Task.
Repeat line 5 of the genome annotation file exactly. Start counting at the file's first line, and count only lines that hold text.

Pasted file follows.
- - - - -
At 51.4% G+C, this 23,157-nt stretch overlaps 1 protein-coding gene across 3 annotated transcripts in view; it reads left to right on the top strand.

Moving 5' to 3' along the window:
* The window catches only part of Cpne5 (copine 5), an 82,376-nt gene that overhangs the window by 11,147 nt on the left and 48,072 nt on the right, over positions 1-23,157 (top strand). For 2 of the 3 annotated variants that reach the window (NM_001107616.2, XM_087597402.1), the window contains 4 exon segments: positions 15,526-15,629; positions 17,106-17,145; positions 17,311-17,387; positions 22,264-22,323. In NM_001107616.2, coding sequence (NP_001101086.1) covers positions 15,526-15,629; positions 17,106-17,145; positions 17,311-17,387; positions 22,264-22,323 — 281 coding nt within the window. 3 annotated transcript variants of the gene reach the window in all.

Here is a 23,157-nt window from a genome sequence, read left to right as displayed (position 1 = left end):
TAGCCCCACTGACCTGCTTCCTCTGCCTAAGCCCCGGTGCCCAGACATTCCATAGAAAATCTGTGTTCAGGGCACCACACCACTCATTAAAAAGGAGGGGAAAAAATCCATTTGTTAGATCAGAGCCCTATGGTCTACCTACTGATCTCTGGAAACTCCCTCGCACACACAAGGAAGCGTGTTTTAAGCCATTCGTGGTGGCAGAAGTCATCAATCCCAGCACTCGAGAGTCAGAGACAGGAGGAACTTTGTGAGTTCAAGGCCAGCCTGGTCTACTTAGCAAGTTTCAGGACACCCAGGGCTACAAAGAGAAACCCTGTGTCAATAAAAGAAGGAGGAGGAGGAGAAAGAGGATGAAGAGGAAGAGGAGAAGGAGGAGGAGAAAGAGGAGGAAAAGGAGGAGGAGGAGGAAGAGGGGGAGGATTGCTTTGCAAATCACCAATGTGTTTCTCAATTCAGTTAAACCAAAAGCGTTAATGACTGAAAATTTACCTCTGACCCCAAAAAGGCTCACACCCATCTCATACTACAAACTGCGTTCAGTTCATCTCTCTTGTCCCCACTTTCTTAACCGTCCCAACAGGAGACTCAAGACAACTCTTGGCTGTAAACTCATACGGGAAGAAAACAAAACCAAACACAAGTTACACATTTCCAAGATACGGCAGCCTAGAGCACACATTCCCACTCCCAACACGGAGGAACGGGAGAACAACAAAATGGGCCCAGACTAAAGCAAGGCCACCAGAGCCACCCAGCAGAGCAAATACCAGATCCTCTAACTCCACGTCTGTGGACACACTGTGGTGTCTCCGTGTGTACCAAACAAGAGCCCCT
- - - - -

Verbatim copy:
TAGCCCCACTGACCTGCTTCCTCTGCCTAAGCCCCGGTGCCCAGACATTCCATAGAAAATCTGTGTTCAGGGCACCACACCACTCATTAAAAAGGAGGGGAAAAAATCCATTTGTTAGATCAGAGCCCTATGGTCTACCTACTGATCTCTGGAAACTCCCTCGCACACACAAGGAAGCGTGTTTTAAGCCATTCGTGGTGGCAGAAGTCATCAATCCCAGCACTCGAGAGTCAGAGACAGGAGGAACTTTGTGAGTTCAAGGCCAGCCTGGTCTACTTAGCAAGTTTCAGGACACCCAGGGCTACAAAGAGAAACCCTGTGTCAATAAAAGAAGGAGGAGGAGGAGAAAGAGGATGAAGAGGAAGAGGAGAAGGAGGAGGAGAAAGAGGAGGAAAAGGAGGAGGAGGAGGAAGAGGGGGAGGATTGCTTTGCAAATCACCAATGTGTTTCTCAATTCAGTTAAACCAAAAGCGTTAATGACTGAAAATTTACCTCTGACCCCAAAAAGGCTCACACCCATCTCATACTACAAACTGCGTTCAGTTCATCTCTCTTGTCCCCACTTTCTTAACCGTCCCAACAGGAGACTCAAGACAACTCTTGGCTGTAAACTCATACGGGAAGAAAACAAAACCAAACACAAGTTACACATTTCCAAGATACGGCAGCCTAGAGCACACATTCCCACTCCCAACACGGAGGAACGGGAGAACAACAAAATGGGCCCAGACTAAAGCAAGGCCACCAGAGCCACCCAGCAGAGCAAATACCAGATCCTCTAACTCCACGTCTGTGGACACACTGTGGTGTCTCCGTGTGTACCAAACAAGAGCCCCT